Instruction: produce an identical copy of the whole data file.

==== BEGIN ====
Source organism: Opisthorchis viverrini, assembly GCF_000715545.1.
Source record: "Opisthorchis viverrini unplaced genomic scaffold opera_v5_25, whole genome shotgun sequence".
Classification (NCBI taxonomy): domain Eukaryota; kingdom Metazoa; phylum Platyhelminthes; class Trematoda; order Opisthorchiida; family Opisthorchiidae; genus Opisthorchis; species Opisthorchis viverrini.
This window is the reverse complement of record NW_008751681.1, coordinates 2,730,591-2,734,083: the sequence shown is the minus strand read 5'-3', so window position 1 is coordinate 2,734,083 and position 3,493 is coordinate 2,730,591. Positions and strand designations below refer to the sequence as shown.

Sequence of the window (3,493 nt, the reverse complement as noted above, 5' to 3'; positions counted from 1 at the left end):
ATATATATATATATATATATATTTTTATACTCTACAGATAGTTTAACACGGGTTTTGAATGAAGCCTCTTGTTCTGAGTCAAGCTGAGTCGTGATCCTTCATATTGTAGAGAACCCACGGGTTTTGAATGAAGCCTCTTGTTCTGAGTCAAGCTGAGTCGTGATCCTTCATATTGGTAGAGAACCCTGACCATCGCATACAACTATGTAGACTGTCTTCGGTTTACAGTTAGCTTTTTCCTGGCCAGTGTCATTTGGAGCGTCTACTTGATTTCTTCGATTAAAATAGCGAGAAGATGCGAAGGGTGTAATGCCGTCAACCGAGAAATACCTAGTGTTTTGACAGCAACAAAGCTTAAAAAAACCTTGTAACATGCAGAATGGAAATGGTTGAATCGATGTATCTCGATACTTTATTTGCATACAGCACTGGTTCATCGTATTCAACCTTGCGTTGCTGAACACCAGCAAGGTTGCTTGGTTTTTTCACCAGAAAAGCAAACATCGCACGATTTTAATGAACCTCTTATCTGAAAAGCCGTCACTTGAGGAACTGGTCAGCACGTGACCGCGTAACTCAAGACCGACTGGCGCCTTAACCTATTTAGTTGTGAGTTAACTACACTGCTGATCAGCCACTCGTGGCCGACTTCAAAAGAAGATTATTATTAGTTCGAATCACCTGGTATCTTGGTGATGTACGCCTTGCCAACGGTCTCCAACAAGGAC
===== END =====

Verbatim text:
Source organism: Opisthorchis viverrini, assembly GCF_000715545.1.
Source record: "Opisthorchis viverrini unplaced genomic scaffold opera_v5_25, whole genome shotgun sequence".
Classification (NCBI taxonomy): domain Eukaryota; kingdom Metazoa; phylum Platyhelminthes; class Trematoda; order Opisthorchiida; family Opisthorchiidae; genus Opisthorchis; species Opisthorchis viverrini.
This window is the reverse complement of record NW_008751681.1, coordinates 2,730,591-2,734,083: the sequence shown is the minus strand read 5'-3', so window position 1 is coordinate 2,734,083 and position 3,493 is coordinate 2,730,591. Positions and strand designations below refer to the sequence as shown.

Sequence of the window (3,493 nt, the reverse complement as noted above, 5' to 3'; positions counted from 1 at the left end):
ATATATATATATATATATATATTTTTATACTCTACAGATAGTTTAACACGGGTTTTGAATGAAGCCTCTTGTTCTGAGTCAAGCTGAGTCGTGATCCTTCATATTGTAGAGAACCCACGGGTTTTGAATGAAGCCTCTTGTTCTGAGTCAAGCTGAGTCGTGATCCTTCATATTGGTAGAGAACCCTGACCATCGCATACAACTATGTAGACTGTCTTCGGTTTACAGTTAGCTTTTTCCTGGCCAGTGTCATTTGGAGCGTCTACTTGATTTCTTCGATTAAAATAGCGAGAAGATGCGAAGGGTGTAATGCCGTCAACCGAGAAATACCTAGTGTTTTGACAGCAACAAAGCTTAAAAAAACCTTGTAACATGCAGAATGGAAATGGTTGAATCGATGTATCTCGATACTTTATTTGCATACAGCACTGGTTCATCGTATTCAACCTTGCGTTGCTGAACACCAGCAAGGTTGCTTGGTTTTTTCACCAGAAAAGCAAACATCGCACGATTTTAATGAACCTCTTATCTGAAAAGCCGTCACTTGAGGAACTGGTCAGCACGTGACCGCGTAACTCAAGACCGACTGGCGCCTTAACCTATTTAGTTGTGAGTTAACTACACTGCTGATCAGCCACTCGTGGCCGACTTCAAAAGAAGATTATTATTAGTTCGAATCACCTGGTATCTTGGTGATGTACGCCTTGCCAACGGTCTCCAACAAGGAC